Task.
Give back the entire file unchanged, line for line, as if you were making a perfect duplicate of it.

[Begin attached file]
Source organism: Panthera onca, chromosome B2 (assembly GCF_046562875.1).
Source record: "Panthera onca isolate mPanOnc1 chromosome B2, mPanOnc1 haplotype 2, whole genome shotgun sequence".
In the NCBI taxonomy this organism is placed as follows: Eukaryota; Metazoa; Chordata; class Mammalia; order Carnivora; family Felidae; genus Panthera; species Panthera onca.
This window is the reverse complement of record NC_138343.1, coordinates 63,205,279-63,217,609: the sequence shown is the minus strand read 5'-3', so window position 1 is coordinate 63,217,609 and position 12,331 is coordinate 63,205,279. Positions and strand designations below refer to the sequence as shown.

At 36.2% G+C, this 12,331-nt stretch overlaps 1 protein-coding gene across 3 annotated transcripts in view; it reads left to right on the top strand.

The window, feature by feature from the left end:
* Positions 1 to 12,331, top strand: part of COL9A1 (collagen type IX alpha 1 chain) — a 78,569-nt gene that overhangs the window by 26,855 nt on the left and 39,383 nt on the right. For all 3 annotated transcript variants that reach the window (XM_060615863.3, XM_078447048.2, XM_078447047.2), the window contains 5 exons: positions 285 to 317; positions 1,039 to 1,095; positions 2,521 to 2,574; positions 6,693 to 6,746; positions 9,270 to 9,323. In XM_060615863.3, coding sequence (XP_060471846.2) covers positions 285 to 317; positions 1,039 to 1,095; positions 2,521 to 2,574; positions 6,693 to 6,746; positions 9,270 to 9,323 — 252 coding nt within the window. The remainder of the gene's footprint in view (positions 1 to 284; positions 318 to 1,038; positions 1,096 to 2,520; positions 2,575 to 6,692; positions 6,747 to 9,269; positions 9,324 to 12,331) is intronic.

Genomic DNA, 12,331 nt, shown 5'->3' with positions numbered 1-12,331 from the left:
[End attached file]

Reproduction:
Source organism: Panthera onca, chromosome B2 (assembly GCF_046562875.1).
Source record: "Panthera onca isolate mPanOnc1 chromosome B2, mPanOnc1 haplotype 2, whole genome shotgun sequence".
In the NCBI taxonomy this organism is placed as follows: Eukaryota; Metazoa; Chordata; class Mammalia; order Carnivora; family Felidae; genus Panthera; species Panthera onca.
This window is the reverse complement of record NC_138343.1, coordinates 63,205,279-63,217,609: the sequence shown is the minus strand read 5'-3', so window position 1 is coordinate 63,217,609 and position 12,331 is coordinate 63,205,279. Positions and strand designations below refer to the sequence as shown.

At 36.2% G+C, this 12,331-nt stretch overlaps 1 protein-coding gene across 3 annotated transcripts in view; it reads left to right on the top strand.

The window, feature by feature from the left end:
* Positions 1 to 12,331, top strand: part of COL9A1 (collagen type IX alpha 1 chain) — a 78,569-nt gene that overhangs the window by 26,855 nt on the left and 39,383 nt on the right. For all 3 annotated transcript variants that reach the window (XM_060615863.3, XM_078447048.2, XM_078447047.2), the window contains 5 exons: positions 285 to 317; positions 1,039 to 1,095; positions 2,521 to 2,574; positions 6,693 to 6,746; positions 9,270 to 9,323. In XM_060615863.3, coding sequence (XP_060471846.2) covers positions 285 to 317; positions 1,039 to 1,095; positions 2,521 to 2,574; positions 6,693 to 6,746; positions 9,270 to 9,323 — 252 coding nt within the window. The remainder of the gene's footprint in view (positions 1 to 284; positions 318 to 1,038; positions 1,096 to 2,520; positions 2,575 to 6,692; positions 6,747 to 9,269; positions 9,324 to 12,331) is intronic.

Genomic DNA, 12,331 nt, shown 5'->3' with positions numbered 1-12,331 from the left: